Viswanathan Anand enters crucial stage in Candidates chess after half-point lead
Viswanathan Anand enters the next phase of the tournament with almost everyone except the lowest seed Dmitry Andreikin of Russia in the race for the challenger of the next world championship match against Magnus Carlsen to be played later this year.
Placed comfortably on top of the table with a half-point lead, five-time world champion Viswanathan Anand will enter the crucial phase of the Candidates chess tournament, taking on Peter Svidler after the second rest day here.
From a great beginning to some cautious play, Anand, with four points in his bag from six games, enjoys a half-point lead over nearest contender Levon Aronian of Armenia.
It's a closely matched field as almost everyone except the lowest seed Dmitry Andreikin of Russia seems to be in the race for the challenger of the next world championship match against Magnus Carlsen to be played later this year.
The eight-player double round-robin tournament has seen a lot of excitement and there are no clear favourites as yet but surely Anand has an edge thanks to his half-point cushion.
The stakes are high as apart from a match against Carlsen, the winner will take home 135000 Euros (a little over Rs one crore) as cash prize.
The Russian duo of Vladimir Kramnik and Peter Svidler, Bulgarian Veselin Topalov and Shakhriyar Mamedyarov of Azerbaijan follow Aronian a half point behind on three points apiece and they all have reasons to fancy their chances as the tournament nears the completion of the first half.
Not far behind is Sergey Karjakin on 2.5 points who can not only play the spoiler but also has it in him to pull a few victories to match leaders.
Anand has been in lead from day one. It was the day when Anand showed to the world that he is not finished yet. No one could have asked for a better start than a victory over Aronian.
Next followed a draw with Topalov with the Indian ace in absolute control and in the third round was an inspiring performance when Mamedyarov was crushed in all departments of the game.
However, since then it has been a cautious approach by Anand. In the fourth round Kramnik played the Vienna variation wherein the Indian would fancy his chances on another day. The Russian showed better preparation and got an easy draw.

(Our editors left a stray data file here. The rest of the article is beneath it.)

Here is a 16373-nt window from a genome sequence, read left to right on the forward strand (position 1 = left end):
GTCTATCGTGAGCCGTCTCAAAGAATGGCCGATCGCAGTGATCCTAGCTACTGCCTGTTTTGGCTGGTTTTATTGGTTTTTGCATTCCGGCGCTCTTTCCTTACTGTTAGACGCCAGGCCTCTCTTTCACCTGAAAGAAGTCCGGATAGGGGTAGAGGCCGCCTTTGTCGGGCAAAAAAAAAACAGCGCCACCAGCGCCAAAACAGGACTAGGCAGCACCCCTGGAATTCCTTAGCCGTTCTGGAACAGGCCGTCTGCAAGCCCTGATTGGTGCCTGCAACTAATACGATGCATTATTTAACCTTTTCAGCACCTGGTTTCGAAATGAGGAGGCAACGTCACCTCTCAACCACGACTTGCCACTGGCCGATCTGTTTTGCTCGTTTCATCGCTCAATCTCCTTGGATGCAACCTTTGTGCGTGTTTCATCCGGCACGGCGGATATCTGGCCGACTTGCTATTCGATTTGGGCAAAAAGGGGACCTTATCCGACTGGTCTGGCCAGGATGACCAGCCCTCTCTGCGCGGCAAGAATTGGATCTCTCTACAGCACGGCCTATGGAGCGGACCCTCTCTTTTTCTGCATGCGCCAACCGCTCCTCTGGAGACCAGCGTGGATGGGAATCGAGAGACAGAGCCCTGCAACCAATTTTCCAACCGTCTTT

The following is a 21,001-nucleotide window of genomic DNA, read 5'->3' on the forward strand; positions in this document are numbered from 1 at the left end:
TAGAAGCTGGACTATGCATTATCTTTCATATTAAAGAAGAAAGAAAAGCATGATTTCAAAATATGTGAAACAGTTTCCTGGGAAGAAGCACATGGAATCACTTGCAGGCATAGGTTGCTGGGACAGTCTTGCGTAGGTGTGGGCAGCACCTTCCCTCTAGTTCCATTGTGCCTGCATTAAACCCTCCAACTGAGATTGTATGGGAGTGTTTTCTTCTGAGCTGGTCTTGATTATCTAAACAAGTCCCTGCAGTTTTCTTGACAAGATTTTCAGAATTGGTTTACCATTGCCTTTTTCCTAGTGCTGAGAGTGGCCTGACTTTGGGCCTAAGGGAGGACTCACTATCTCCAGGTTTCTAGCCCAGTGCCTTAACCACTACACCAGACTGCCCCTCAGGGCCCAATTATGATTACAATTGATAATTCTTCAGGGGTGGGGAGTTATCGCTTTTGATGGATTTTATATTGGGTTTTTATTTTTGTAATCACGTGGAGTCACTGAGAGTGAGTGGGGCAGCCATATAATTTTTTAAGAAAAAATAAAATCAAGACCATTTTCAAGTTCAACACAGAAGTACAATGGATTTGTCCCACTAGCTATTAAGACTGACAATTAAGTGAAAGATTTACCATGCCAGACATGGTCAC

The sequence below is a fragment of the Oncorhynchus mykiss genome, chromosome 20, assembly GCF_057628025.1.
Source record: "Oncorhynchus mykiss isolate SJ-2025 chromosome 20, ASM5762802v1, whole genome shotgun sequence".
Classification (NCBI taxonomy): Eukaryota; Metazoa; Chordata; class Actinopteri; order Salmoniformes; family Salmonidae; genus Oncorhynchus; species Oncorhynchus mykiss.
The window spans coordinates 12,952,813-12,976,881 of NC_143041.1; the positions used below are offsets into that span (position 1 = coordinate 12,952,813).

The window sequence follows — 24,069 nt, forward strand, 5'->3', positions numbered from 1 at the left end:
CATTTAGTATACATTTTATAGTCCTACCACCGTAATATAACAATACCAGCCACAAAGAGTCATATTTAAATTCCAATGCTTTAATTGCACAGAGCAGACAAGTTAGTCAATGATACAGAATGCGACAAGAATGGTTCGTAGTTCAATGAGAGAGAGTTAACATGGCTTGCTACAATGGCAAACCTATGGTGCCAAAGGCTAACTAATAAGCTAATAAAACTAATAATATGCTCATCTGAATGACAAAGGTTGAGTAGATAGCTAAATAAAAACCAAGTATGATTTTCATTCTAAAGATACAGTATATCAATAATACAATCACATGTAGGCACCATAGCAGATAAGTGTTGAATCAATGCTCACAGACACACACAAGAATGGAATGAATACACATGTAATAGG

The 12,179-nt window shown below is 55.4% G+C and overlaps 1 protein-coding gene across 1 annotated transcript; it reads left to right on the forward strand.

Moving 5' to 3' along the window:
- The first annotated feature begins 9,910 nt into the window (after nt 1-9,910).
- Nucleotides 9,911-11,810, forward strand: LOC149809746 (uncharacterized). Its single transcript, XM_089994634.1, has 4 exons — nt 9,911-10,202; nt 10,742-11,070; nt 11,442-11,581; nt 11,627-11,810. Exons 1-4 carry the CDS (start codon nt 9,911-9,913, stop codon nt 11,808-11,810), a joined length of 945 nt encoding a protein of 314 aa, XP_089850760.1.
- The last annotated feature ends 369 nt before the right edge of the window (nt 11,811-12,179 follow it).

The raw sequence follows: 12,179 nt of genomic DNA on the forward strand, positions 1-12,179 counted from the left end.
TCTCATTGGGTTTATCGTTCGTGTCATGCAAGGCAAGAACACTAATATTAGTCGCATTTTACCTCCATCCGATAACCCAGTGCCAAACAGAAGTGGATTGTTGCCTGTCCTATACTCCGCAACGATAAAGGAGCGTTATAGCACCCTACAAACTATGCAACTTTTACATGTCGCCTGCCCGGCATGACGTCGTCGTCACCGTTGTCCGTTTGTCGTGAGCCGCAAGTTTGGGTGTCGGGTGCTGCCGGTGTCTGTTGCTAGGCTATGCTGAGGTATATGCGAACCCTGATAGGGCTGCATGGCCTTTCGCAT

Andreikin struggled a little in the fifth round but did not face many difficulties before drawing with the Indian and then in the previous round, Sergey Karjakin again suffered just momentarily before steering himself to safety.
If the first three games showed Anand in great spirits, the last three have dampened them a little.
And the next two games will be most crucial as Anand first meets Svidler with black and then has another black game lined up against Aronian in the eighth round. Should he come out unscathed in the next two, Anand will become a huge favourite for title here.
After an insipid start that involved four draws and a loss, Topalov came back with a bang scoring over Kramnik in the previous round. The result changed many equations and Kramnik who had looked almost invincible thus far suddenly turns vulnerable.
It was a similar story for Svidler who had come up with some sterling chess till the fifth round. Had Svidler been on track in each round, he would have had at least one point more till the fifth round itself.
And the way he lost the sixth round game against Mamedyarov goes to prove that nerves play a major role in big games.
Kramnik crushed Karjakin in round two, missed a winning continuation against Aronian and got the easiest of draws as black against Anand. Things were shaping out well till he met Topalov. The Russian will have to do the hard work over again.
Mamedyarov was written off in the first three rounds that resulted in two losses and just one draw. Thereafter the Azeri has seen a reversal in fortunes complementing his uncompromising style. He will surely want to carry on with the momentum.